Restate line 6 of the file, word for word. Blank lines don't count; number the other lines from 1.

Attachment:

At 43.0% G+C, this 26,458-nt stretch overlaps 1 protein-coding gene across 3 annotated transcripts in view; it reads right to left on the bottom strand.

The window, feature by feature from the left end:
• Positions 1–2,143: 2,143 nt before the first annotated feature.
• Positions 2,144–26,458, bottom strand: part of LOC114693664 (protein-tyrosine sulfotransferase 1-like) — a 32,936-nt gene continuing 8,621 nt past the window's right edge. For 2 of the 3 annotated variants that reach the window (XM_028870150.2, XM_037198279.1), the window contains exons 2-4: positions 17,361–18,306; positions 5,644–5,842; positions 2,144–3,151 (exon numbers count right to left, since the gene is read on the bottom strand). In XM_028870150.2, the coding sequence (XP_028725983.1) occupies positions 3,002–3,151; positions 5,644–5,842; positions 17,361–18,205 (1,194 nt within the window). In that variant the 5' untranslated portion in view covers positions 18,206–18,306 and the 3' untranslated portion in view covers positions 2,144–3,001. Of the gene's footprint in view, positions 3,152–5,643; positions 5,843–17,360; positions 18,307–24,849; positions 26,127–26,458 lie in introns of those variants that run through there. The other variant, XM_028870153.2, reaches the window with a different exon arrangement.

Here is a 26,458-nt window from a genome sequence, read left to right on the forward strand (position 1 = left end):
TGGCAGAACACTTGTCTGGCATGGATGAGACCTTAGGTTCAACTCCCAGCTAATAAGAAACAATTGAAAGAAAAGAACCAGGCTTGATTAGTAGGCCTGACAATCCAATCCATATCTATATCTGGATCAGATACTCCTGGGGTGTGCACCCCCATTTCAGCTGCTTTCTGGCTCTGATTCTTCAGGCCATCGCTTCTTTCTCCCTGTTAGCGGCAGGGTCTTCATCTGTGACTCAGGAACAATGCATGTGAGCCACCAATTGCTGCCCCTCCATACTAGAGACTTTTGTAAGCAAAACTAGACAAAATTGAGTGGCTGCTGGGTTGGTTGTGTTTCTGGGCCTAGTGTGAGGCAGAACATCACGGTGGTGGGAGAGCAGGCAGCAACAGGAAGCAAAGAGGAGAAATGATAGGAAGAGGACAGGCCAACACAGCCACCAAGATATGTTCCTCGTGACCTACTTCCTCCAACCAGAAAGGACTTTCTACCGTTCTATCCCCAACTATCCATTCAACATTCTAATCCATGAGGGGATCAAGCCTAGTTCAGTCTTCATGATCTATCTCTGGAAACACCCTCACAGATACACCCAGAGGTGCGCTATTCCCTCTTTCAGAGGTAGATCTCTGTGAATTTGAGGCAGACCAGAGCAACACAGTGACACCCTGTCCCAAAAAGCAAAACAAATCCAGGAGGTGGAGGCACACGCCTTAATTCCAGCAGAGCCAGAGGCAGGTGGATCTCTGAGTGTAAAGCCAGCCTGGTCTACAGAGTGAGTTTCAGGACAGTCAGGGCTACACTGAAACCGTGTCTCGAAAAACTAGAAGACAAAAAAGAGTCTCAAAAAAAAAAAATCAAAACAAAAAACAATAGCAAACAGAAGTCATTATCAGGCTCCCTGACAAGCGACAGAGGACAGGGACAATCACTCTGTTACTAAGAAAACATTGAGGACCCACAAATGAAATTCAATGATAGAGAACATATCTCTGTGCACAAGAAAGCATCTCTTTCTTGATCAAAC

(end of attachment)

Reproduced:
TGGCAGAACACTTGTCTGGCATGGATGAGACCTTAGGTTCAACTCCCAGCTAATAAGAAACAATTGAAAGAAAAGAACCAGGCTTGATTAGTAGGCCTGACAATCCAATCCATATCTATATCTGGATCAGATACTCCTGGGGTGTGCACCCCCATTTCAGCTGCTTTCTGGCTCTGATTCTTCAGGCCATCGCTTCTTTCTCCCTGTTAGCGGCAGGGTCTTCATCTGTGACTCAGGAACAATGCATGTGAGCCACCAATTGCTGCCCCTCCATACTAGAGACTTTTGTAAGCAAAACTAGACAAAATTGAGTGGCTGCTGGGTTGGTTGTGTTTCTGGGCCTAGTGTGAGGCAGAACATCACGGTGGTGGGAGAGCAGGCAGCAACAGGAAGCAAAGAGGAGAAATGATAGGAAGAGGACAGGCCAACACAGCCACCAAGATATGTTCCTCGTGACCTACTTCCTCCAACCAGAAAGGACTTTCTACCGTTCTATCCCCAACTATCCATTCAACATTCTAATCCATGAGGGGATCAAGCCTAGTTCAGTCTTCATGATCTATCTCTGGAAACACCCTCACAGATACACCCAGAGGTGCGCTATTCCCTCTTTCAGAGGTAGATCTCTGTGAATTTGAGGCAGACCAGAGCAACACAGTGACACCCTGTCCCAAAAAGCAAAACAAATCCAGGAGGTGGAGGCACACGCCTTAATTCCAGCAGAGCCAGAGGCAGGTGGATCTCTGAGTGTAAAGCCAGCCTGGTCTACAGAGTGAGTTTCAGGACAGTCAGGGCTACACTGAAACCGTGTCTCGAAAAACTAGAAGACAAAAAAGAGTCTCAAAAAAAAAAAATCAAAACAAAAAACAATAGCAAACAGAAGTCATTATCAGGCTCCCTGACAAGCGACAGAGGACAGGGACAATCACTCTGTTACTAAGAAAACATTGAGGACCCACAAATGAAATTCAATGATAGAGAACATATCTCTGTGCACAAGAAAGCATCTCTTTCTTGATCAAAC